And there There are no prizes for guessing the fixer's identity either.
IAS at a discount
The IASwallahs are more than a little cut up at this slight. For none of the prime minister's various personal aides belongs to their tribe.
After Shakti Sinha left to take up a more lucrative posting in Washington, Vajpayee has two personal secretaries in V Anandrajan, a low-profile Indian Revenue Service official, and Ajay Bisaria, a relatively junior IFS officer.
Bisaria joined the PM's personal staff after Sinha left. Even Home Minister L K Advani has no IAS officer in his personal staff. His long-time Man Friday Deepak Chopra acts as his PS. Ditto for the new Information and Broadcasting Minister Arun Jaitley, who has settled for D Mukhopadhaya, an Information Service official who was his contemporary in Delhi University.
But what is Sinha doing now? Well, he's boning up on the fundamentals of economics before taking up his new assignment as an executive assistant to World Bank Executive Director B P Singh early next year.
Posted in the finance ministry in the interregnum, the Union Territory IAS officer is poring over voluminous reports and tomes of data in preparation for his Washington job which, at the very least, promises him a lot of tax-free dollars.
The cringe-making culture
In Delhi's darbari culture, the deserving often miss the bus. The one who cringes best, profits most.
Like this former member of the Lok Sabha who has set his heart on becoming the Prasar Bharati CEO. He threw his hat in the ring last year, soon after then information and broadcasting minister Sushma Swaraj got rid of S S Gill.
Since then the post has been lying vacant. Now our darbari has renewed his efforts to occupy it.
He now claims to be a life-long RSS-BJP supporter, and that he coined the word 'pseudo-secularist' way back in 1973. Now, it's hard to shake off such a thick-skinned favour-seeker.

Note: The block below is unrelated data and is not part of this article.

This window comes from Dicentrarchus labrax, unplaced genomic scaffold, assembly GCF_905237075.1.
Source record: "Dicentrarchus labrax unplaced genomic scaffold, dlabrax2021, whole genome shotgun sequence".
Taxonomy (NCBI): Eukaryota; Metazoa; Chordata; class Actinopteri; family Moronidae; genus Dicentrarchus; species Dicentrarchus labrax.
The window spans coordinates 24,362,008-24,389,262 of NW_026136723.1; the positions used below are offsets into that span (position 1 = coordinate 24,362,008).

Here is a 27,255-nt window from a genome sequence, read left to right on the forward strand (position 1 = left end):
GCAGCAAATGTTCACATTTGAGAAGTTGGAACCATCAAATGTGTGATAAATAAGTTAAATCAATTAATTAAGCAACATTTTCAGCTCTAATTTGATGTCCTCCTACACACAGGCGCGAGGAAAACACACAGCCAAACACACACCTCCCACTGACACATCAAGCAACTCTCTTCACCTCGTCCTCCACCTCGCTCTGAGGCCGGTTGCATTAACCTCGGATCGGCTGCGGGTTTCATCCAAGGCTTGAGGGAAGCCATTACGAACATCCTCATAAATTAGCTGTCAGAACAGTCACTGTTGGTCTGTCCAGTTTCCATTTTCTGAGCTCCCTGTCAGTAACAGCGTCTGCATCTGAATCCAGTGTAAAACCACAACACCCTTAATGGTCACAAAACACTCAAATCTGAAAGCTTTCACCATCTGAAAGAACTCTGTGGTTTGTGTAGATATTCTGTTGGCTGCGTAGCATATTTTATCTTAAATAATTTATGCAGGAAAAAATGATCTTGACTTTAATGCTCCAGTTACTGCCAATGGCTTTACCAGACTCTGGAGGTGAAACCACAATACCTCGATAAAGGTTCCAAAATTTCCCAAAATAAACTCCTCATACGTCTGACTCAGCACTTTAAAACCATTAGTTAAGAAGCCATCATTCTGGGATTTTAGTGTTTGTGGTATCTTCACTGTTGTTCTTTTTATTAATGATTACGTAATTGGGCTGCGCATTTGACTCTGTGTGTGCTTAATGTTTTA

He may eventually end up wangling some official position or the other under the Vajpayee dispensation, which, in any case, is overwhelmed by neo-converts...
RSS to his rescue
At the end of the mini expansion of the Vajpayee government, one man who was really cut up was Minister for Urban Affairs Jagmohan. For, in the new allocation of work, his meaty departments of Central Public Works and Estates had been assigned to new Akali Dal Minister S S Dhanoa.
Jagmohan took up the matter with his friends in the RSS. Who, in turn, rang up the right people in the government. Within 48 hours the key departments were back in Jagmohan's charge.
Now it was Dhanoa's turn to sulk. But no one is listening. He ought to consider himself lucky, they say, that he is a minister. Now, really!
A class apart
After they had enjoyed free access to the hugely-subsidised MPs' canteen in Parliament House for decades, the politicians are trying to keep the journalists out. As a conciliatory measure, they've been given a hole-in-the-wall Press Room-cum-canteen of their own, which is no substitute for the swankier thing the MP's visit.
But can a scribe ever complain?